Who’s watching when you think nobody is?
We’ve all experienced that feeling of thinking we’re being watched. Whether it’s by the creepy guy standing beside you on the subway, or that one girl in lecture who you constantly make eye contact with.
Your first thought is always,
“What is their agenda ? What do they want from me?”
BUT why is it that we never get this same feeling while using the Internet? What is it about a screen that makes us feel as though what we do or what we look at is private ?
we couldn’t be more wrong.
Third-Party Websites: On almost every website you visit, there are connections to ‘third-party websites’ which piggyback on these sites to gain access to your personal cookies.
No, not physical cookies. Digital Cookies.
According to Webopedia , digital cookies are “A message given to a web browser by a web server. The browser stores the message in a text file. The message is then sent back to the server each time the browser requests a page from the server.” More simply put, this means information is gathered about you to improve your internet experience.
This seems safe enough and possibly even a positive thing. However, when you unknowingly connect to third-party websites through another site, they are able to create a digital portrait of who you are. So, how often are these sites monitoring us ?
I put this to the test, by downloading LightBeam for Firefox, and browsing the web for approximately 20 minutes. The following are my findings.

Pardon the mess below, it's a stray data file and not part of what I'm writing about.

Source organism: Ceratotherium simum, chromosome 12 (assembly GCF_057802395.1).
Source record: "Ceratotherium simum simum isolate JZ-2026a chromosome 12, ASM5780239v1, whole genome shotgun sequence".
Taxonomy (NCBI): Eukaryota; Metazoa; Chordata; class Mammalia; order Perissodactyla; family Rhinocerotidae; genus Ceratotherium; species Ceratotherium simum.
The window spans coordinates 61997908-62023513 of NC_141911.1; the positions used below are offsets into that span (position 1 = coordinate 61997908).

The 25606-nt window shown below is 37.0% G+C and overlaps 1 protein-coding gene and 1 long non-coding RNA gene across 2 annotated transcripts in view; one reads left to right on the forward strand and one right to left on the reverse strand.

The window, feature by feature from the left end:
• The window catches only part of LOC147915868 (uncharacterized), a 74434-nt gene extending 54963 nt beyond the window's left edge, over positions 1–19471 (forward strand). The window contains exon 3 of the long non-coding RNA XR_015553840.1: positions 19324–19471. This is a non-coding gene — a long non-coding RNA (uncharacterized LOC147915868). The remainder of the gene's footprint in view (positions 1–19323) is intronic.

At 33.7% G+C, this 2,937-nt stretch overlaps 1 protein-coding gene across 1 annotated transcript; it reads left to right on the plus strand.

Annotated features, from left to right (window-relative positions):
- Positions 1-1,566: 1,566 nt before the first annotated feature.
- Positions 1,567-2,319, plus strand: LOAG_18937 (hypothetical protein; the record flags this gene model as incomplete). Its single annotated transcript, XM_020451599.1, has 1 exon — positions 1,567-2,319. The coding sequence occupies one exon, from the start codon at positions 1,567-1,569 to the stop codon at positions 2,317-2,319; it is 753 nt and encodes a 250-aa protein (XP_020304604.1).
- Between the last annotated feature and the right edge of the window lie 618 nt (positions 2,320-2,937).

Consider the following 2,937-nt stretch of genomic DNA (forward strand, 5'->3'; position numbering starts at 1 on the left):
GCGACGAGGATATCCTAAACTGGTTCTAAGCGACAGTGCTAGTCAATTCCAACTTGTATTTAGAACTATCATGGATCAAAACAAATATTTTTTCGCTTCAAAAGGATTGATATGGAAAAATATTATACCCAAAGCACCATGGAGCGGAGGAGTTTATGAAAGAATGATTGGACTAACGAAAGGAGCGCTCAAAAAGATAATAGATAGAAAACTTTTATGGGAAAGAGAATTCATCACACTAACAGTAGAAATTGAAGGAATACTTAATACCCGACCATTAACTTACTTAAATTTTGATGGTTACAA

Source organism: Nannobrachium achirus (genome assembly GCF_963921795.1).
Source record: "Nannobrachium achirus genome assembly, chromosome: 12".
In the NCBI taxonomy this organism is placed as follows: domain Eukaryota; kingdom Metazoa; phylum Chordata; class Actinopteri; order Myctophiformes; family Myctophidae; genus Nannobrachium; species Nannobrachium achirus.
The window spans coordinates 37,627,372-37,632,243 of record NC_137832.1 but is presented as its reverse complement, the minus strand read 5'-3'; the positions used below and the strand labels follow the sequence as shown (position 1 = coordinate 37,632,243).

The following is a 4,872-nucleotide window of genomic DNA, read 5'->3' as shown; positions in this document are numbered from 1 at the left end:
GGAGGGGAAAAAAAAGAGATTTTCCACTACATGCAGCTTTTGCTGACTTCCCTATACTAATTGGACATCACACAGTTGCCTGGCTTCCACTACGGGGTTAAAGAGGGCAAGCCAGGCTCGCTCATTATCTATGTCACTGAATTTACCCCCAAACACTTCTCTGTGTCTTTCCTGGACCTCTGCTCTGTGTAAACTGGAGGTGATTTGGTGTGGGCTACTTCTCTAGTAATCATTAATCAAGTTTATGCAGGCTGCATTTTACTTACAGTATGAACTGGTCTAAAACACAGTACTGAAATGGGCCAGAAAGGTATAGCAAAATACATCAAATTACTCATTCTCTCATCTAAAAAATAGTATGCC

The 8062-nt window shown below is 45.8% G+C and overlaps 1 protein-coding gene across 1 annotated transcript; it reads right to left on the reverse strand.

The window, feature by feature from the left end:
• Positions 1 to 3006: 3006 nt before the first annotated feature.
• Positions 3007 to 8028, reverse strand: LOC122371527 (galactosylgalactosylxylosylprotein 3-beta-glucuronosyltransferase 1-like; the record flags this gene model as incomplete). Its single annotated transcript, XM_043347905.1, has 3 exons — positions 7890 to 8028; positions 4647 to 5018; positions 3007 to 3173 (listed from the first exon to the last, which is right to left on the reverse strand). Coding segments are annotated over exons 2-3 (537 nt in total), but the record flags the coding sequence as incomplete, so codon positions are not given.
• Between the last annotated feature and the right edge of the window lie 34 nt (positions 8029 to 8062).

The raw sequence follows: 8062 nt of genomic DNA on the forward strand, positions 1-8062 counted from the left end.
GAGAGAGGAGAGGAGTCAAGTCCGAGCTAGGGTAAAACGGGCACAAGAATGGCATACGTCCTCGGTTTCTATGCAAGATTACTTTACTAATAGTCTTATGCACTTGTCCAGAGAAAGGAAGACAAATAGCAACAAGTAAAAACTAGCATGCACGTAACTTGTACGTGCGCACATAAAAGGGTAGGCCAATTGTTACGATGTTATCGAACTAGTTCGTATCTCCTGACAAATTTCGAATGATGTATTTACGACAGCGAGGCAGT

I was absolutely shocked to find that I had come in to contact with 156 third-party sites, when I had only actually visited 11 sites.
I needed to know more !
I focused my research on CNN , and worked my way through what third-party sites had access to me while I was on this site. I discovered that 51 sites had connected to me, so it goes back to my first question. “What do they want from me?”
On this particular website, a lot of the third-party sites were actually performance platforms or sites that were intended to improve my experience.
This list goes on and on, but the message is clear. These third-party sites are using MY cookies as a way to identity what I should be marketed. This is why when I’m scrolling through Facebook I’m advertised offers for 50% off gyros. They have realized that I’m a foodie and have used this to their advantage to make a profit.
To them, we are just another way to make money.
LightBeam is here to blow their cover.